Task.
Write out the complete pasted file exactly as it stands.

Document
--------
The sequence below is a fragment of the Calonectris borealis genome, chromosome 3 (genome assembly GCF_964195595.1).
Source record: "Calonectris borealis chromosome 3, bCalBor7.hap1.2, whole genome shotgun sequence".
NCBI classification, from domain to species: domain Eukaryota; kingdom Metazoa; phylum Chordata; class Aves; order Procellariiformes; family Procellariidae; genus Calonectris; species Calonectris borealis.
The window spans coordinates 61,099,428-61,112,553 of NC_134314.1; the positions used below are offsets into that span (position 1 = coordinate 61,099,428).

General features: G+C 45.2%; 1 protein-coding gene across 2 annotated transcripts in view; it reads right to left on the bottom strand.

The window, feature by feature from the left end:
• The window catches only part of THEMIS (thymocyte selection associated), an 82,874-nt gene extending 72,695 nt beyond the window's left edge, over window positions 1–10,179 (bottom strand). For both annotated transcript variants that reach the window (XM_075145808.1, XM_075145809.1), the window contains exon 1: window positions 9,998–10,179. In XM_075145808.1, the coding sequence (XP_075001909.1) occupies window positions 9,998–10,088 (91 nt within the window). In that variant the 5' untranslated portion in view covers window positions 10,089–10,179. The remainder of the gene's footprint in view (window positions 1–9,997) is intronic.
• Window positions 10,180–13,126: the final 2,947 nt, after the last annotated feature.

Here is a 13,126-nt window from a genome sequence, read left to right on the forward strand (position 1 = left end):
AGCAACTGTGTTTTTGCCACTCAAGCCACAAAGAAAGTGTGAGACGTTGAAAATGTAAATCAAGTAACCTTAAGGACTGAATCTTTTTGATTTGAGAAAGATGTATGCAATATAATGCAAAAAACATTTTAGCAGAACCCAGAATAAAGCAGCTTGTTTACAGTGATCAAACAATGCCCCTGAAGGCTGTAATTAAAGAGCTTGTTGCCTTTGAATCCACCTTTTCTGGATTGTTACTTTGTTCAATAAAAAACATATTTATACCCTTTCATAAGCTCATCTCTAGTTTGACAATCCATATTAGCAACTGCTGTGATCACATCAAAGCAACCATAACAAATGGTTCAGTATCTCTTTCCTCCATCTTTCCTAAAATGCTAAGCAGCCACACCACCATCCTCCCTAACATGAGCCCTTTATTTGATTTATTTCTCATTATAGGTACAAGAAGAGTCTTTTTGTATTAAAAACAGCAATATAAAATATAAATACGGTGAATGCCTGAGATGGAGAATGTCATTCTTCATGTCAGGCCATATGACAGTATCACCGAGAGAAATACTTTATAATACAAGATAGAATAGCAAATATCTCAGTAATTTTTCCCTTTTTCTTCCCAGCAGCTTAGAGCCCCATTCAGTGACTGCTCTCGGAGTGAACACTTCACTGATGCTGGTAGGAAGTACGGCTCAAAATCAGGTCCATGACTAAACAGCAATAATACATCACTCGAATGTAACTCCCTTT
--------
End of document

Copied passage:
The sequence below is a fragment of the Calonectris borealis genome, chromosome 3 (genome assembly GCF_964195595.1).
Source record: "Calonectris borealis chromosome 3, bCalBor7.hap1.2, whole genome shotgun sequence".
NCBI classification, from domain to species: domain Eukaryota; kingdom Metazoa; phylum Chordata; class Aves; order Procellariiformes; family Procellariidae; genus Calonectris; species Calonectris borealis.
The window spans coordinates 61,099,428-61,112,553 of NC_134314.1; the positions used below are offsets into that span (position 1 = coordinate 61,099,428).

General features: G+C 45.2%; 1 protein-coding gene across 2 annotated transcripts in view; it reads right to left on the bottom strand.

The window, feature by feature from the left end:
• The window catches only part of THEMIS (thymocyte selection associated), an 82,874-nt gene extending 72,695 nt beyond the window's left edge, over window positions 1–10,179 (bottom strand). For both annotated transcript variants that reach the window (XM_075145808.1, XM_075145809.1), the window contains exon 1: window positions 9,998–10,179. In XM_075145808.1, the coding sequence (XP_075001909.1) occupies window positions 9,998–10,088 (91 nt within the window). In that variant the 5' untranslated portion in view covers window positions 10,089–10,179. The remainder of the gene's footprint in view (window positions 1–9,997) is intronic.
• Window positions 10,180–13,126: the final 2,947 nt, after the last annotated feature.

Here is a 13,126-nt window from a genome sequence, read left to right on the forward strand (position 1 = left end):
AGCAACTGTGTTTTTGCCACTCAAGCCACAAAGAAAGTGTGAGACGTTGAAAATGTAAATCAAGTAACCTTAAGGACTGAATCTTTTTGATTTGAGAAAGATGTATGCAATATAATGCAAAAAACATTTTAGCAGAACCCAGAATAAAGCAGCTTGTTTACAGTGATCAAACAATGCCCCTGAAGGCTGTAATTAAAGAGCTTGTTGCCTTTGAATCCACCTTTTCTGGATTGTTACTTTGTTCAATAAAAAACATATTTATACCCTTTCATAAGCTCATCTCTAGTTTGACAATCCATATTAGCAACTGCTGTGATCACATCAAAGCAACCATAACAAATGGTTCAGTATCTCTTTCCTCCATCTTTCCTAAAATGCTAAGCAGCCACACCACCATCCTCCCTAACATGAGCCCTTTATTTGATTTATTTCTCATTATAGGTACAAGAAGAGTCTTTTTGTATTAAAAACAGCAATATAAAATATAAATACGGTGAATGCCTGAGATGGAGAATGTCATTCTTCATGTCAGGCCATATGACAGTATCACCGAGAGAAATACTTTATAATACAAGATAGAATAGCAAATATCTCAGTAATTTTTCCCTTTTTCTTCCCAGCAGCTTAGAGCCCCATTCAGTGACTGCTCTCGGAGTGAACACTTCACTGATGCTGGTAGGAAGTACGGCTCAAAATCAGGTCCATGACTAAACAGCAATAATACATCACTCGAATGTAACTCCCTTT